This can be achieved by performing the following steps.
- Select the LOAN INTEREST entity in the Data Project Explorer. The properties of the entity display in the Properties view.
- Create business-period attributes in the entity by performing the
- Select the Business time period check box to add a business period.
- Select the Business period without overlap option to specify that there is no overlap of business periods for the selected LOAN INTEREST entity, as shown in Figure 2.
Figure 2. Adding business-period attributes to the LOAN INTEREST entity
When you selected these options, the APPLICATION_START_TIME and APPLICATION_END_TIME attributes were added to the LOAN INTEREST entity that model the ability to track and query changes to the interest rate.
Note: You cannot delete the application-period columns. The Delete icon is disabled for application period attributes, as shown previously in Figure 2. When you disable the business-period attributes, the relevant attributes are automatically removed.
- The updated logical data model with business-period attributes is
shown in Figure 3.
Figure 3. Including temporal features in the updated logical data modelNote: The icon for the temporal entity is different from the icon that denotes a standard entity. The temporal entity icon contains a clock decorator, as seen on the LOAN INTEREST entity previously shown in Figure 3.
Transform the logical data model to a physical data model
You have approved the logical data model design with the home loan department of the Sample Bank. In order to model the physical storage, you must transform the temporal logical data model into a temporal physical data model for the DBMS that you use, DB2 for z/OS version 10 (New-Function mode).
Perform the following steps to transform the model.
- Right-click the logical data model, then select Transform to
Physical Model from the context menu, as shown in Figure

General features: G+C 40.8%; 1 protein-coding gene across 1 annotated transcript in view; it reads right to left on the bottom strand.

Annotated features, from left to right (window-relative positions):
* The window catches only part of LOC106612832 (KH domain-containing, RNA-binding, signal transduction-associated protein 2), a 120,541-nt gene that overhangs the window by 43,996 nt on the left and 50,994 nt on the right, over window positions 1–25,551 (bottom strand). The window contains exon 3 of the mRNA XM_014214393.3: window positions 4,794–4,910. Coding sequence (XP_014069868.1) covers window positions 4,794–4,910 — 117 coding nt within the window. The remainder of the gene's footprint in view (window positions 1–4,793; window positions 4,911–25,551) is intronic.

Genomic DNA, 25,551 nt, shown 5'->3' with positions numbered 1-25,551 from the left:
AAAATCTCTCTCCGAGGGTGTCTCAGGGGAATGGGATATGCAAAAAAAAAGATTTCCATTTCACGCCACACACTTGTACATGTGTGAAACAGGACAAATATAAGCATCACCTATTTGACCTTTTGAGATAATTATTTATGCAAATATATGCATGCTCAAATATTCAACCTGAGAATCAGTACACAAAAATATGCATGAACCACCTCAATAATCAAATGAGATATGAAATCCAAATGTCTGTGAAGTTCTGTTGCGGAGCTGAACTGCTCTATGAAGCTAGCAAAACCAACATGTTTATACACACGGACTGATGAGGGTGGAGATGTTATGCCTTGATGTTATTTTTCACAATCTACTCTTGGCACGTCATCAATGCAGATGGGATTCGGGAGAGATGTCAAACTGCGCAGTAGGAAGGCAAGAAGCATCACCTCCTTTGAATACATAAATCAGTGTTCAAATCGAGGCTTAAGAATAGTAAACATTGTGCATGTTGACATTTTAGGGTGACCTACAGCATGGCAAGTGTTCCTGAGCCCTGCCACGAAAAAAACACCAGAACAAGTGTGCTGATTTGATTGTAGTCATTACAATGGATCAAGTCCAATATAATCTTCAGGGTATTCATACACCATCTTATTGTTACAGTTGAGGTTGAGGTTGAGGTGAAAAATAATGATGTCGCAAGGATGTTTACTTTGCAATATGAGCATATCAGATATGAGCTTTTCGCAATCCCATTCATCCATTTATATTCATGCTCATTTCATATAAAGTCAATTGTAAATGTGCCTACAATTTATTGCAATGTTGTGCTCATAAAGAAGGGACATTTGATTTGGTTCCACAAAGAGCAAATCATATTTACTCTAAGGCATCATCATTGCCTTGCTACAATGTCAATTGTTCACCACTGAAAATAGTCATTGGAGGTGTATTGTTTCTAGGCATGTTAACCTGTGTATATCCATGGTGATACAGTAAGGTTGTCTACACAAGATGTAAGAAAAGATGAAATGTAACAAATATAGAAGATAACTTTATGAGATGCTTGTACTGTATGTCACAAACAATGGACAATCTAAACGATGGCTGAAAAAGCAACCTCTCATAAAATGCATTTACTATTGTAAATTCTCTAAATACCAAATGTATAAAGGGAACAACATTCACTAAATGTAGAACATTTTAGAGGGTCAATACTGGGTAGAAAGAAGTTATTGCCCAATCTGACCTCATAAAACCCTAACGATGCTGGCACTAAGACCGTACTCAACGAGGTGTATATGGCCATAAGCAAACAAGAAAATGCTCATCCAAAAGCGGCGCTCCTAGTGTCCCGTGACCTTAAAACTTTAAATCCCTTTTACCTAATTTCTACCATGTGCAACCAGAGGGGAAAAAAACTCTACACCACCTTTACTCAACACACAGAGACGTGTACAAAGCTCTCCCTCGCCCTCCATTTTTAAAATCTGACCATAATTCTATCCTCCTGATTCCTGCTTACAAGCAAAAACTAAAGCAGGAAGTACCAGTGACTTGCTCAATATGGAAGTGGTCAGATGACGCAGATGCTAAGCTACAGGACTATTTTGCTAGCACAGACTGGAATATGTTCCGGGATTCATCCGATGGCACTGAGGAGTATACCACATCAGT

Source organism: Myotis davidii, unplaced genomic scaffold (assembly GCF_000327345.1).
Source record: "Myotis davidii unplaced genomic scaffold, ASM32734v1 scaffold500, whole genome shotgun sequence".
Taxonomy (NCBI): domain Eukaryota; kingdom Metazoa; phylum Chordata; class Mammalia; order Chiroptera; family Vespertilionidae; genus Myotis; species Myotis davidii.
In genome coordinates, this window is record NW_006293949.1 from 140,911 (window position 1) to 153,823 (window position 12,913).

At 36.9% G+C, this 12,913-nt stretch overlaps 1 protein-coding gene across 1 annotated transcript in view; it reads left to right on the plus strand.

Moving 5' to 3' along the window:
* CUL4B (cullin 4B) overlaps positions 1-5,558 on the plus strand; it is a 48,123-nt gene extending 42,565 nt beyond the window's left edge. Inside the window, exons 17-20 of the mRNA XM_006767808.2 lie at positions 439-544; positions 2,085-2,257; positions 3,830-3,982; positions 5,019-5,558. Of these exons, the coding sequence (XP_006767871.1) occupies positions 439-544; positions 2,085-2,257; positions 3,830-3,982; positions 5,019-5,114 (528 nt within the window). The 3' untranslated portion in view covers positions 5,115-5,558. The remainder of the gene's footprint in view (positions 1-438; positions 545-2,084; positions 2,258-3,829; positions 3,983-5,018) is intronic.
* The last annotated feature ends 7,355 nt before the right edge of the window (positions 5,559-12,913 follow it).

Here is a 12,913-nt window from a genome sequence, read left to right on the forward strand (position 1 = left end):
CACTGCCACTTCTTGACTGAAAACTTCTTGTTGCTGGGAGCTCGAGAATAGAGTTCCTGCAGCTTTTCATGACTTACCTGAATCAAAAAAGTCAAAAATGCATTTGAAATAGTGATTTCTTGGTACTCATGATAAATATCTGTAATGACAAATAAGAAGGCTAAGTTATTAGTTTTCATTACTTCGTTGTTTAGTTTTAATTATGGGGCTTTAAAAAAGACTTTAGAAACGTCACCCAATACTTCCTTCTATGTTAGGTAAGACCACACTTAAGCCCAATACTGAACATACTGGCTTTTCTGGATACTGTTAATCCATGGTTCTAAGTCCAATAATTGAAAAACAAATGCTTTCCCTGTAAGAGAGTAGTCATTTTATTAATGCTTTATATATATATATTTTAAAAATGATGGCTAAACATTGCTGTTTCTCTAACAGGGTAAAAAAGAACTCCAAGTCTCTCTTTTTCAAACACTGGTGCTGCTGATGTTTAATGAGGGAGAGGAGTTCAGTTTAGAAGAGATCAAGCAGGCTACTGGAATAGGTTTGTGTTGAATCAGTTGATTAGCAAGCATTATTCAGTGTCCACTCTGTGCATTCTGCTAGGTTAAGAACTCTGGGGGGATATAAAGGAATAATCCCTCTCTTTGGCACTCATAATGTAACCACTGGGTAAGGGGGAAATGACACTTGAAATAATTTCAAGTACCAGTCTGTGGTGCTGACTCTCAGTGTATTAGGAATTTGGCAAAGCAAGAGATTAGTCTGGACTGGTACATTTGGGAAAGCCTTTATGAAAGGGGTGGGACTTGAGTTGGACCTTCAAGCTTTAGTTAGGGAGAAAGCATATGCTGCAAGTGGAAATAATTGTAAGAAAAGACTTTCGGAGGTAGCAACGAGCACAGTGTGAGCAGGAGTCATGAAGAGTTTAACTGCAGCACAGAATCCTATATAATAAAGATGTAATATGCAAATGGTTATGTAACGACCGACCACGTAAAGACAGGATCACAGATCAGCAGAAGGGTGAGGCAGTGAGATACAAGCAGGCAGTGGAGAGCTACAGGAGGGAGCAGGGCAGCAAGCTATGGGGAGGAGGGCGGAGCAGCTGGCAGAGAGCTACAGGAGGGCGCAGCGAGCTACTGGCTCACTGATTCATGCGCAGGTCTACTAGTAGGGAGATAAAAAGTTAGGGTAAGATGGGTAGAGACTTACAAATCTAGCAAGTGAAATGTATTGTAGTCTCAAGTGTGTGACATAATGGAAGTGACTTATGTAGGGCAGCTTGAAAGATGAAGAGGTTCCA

Figure 4. Transforming to a physical data model
- Select the Create new model option on the Target Physical Data Model page.
- From the Physical Data Model File page, specify a file name. Then, select
DB2 for z/OS and V10 (New-Function Mode) as shown in Figure 5.
Figure 5. Specify database, version, and location for transformationNote: As of version 10, DB2 for z/OS supports temporal models in New-Function mode. As of version 7.6, InfoSphere Data Architect supports modeling for this database type.
- From the Options page, specify
LOAN_SCHEMA in the Schema name
field, as shown in Figure 6. Keep all of the other default options.
Figure 6. Transform options page
- From the Output page, view the transformation status, then click Finish to generate the physical data model. The physical data model Loan_Model.dbm is created from the logical data model.
Generated temporal physical data model
Inspect the physical data model in the Data Project Explorer, as shown in Figure 7.
Figure 7. Viewing the physical data model
Upon inspecting the physical data model, you find that the following items are true.
- The LOAN_SCHEMA schema is created.
- Three tables, LOAN_INTEREST, BORROWER, and LOAN are created with the columns that were transformed from the attributes of the logical data model.
- The LOAN_INTEREST table is a temporal table.
- Two foreign-key relationships, LOAN_BORROWER_FK and LOAN_INTEREST_LOAN_FK, are created.
A diagram view of the loan physical data model is shown in Figure 8.
Figure 8. Loan physical data model
You can select the LOAN_INTEREST table in the Data Project Explorer to display the properties of the table in the Properties view. From here, you can verify that the Business time period and Business period without overlap options are selected, as shown in Figure 9.
Figure 9. Properties view of LOAN_INTEREST table